The biblical and modern resonance of these two stories is struck, and sustained, on the subject of parenthood. In “Juan Darien,” the adoption of the tiger from the wild is a potential threat to human society. Yet human beings are much more treacherous than the animals in this story. The mother who takes a tiger to her breast is commended by the wise serpent who counsels and guides her: “Your mother’s heart led you to save a life from the Universe where all lives have the same value.”(p.88) The serpent does not say how valuable a life is, but only that all living creatures are of the same value. There is no reason to disbelieve the serpent, and the woman follows his every word. In both “Juan Darien” and the Garden of Eden story, the serpent is guilty of no deceit, though Quiroga is much more explicit on this point than scripture: “And the woman believed the serpent, because in all man’s religions the serpent knows the mysteries of the lives of those who people the world.”(p. 89) The serpent saves the tiger cub yet correctly predicts his demise as a human boy. Rather than being called “subtle” or “crafty,” this phallic prophet is simply, and directly, called “wise.” The wisdom of the inspector is much less impressive than that of the serpent: “The inspector knew that there are stranger things in the world than any man can invent…”(p.90) Both nature and culture can be brutal, but here Quiroga presents human nature and culture as being more destructive than the natural world. It may also be assumed that the smallpox which killed the children came from new settlers, which is the tragic genesis of the story. Because of the belief that nature must be dominated—and that the lives of humans have a different value than the lives of all living things, the tiger must be outed from his human shape. The boy must be sacrificed for the good of society, and the wisdom of the serpent is lost. Any enduring hope in the story is in the yearning motherhood that is strong enough to make a beast a beloved child, and the memory of their love is written in blood by the tiger on his human grave.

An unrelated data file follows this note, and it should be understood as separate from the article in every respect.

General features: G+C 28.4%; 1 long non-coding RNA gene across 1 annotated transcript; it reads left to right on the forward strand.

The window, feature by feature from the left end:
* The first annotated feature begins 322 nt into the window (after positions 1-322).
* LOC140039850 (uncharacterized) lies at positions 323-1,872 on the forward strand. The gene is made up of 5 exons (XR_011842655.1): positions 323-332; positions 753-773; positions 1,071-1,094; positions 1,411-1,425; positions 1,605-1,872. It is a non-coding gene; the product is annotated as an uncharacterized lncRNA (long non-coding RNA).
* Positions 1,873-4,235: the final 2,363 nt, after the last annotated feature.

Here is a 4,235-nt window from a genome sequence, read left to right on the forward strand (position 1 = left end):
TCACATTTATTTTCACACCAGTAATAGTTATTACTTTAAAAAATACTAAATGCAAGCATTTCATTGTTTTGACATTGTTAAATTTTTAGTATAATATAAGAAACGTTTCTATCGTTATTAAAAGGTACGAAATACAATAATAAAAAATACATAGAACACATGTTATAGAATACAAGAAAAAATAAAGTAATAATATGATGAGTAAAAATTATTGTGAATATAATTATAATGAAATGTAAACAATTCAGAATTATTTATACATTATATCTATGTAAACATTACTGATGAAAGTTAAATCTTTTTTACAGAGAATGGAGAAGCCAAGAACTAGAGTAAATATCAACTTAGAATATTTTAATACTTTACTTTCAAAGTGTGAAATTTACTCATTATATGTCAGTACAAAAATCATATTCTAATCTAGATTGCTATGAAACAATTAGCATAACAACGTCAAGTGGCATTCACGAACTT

In “The Adopted Son,” the reader travels far from the mythological jungles of “Juan Darien.” Yet in the binarian opposites of city and country, a whisper of the garden of creation still hangs in the air as a young, wealthy family from the city seeks to create their family nucleus on a journey to the countryside. The city is clearly the place to be in de Maupassant’s story, but reproduction, for unexplained reasons, has been difficult for the d’Hubieres. Despite their hardscrabble existence, the Valins and Tuvaches reproduce with such ease they get their children mixed up with each other. Both families are approached with a barbaric request from the civilized Mr. and Mrs. D’Hubieres: “My wife has not made her meaning clear. We wish to adopt him, but he will come back and see you.”(p.2) The Tuvaches reject the devil’s bargain and hold tightly to their Charlot, but the Vallins release young Jean into the care of the wealthy urban dwellers. The expectant hope of the reader that the Tuvaches will be rewarded for their steadfast love is spurned at the story’s end. The parents of Jean Vallins not only get their son back, he returns as both a gentleman and a dutiful son. Their sacrificial love, along with the pecuniary instincts of Mrs. Vallins, is rewarded bountifully at the end of the story. An angry Charlot Tuvache now wants a piece of the action in the city. Much like the Abraham story, none of the rewarded characters behaves well, yet everything ends well for the couple willing to sacrifice their child. God demanded child murder, and Abraham, an ostensible exemplar of the faith, is likewise rewarded for being willing to follow God’s obscene request. Human society, under the secular guidance of reason, seems to be the loving parent: one who can restore and improve the lives of anyone, even the humble offspring of peasants. Or rather, an enlightened society is possibly the only God we need in de Maupassant’s urban order. Like the rise of Napoleon himself, Jean Vallins has been made into a new man. Anything is possible. The potential of transformation, the democratic ideal of French liberalism, surely resides in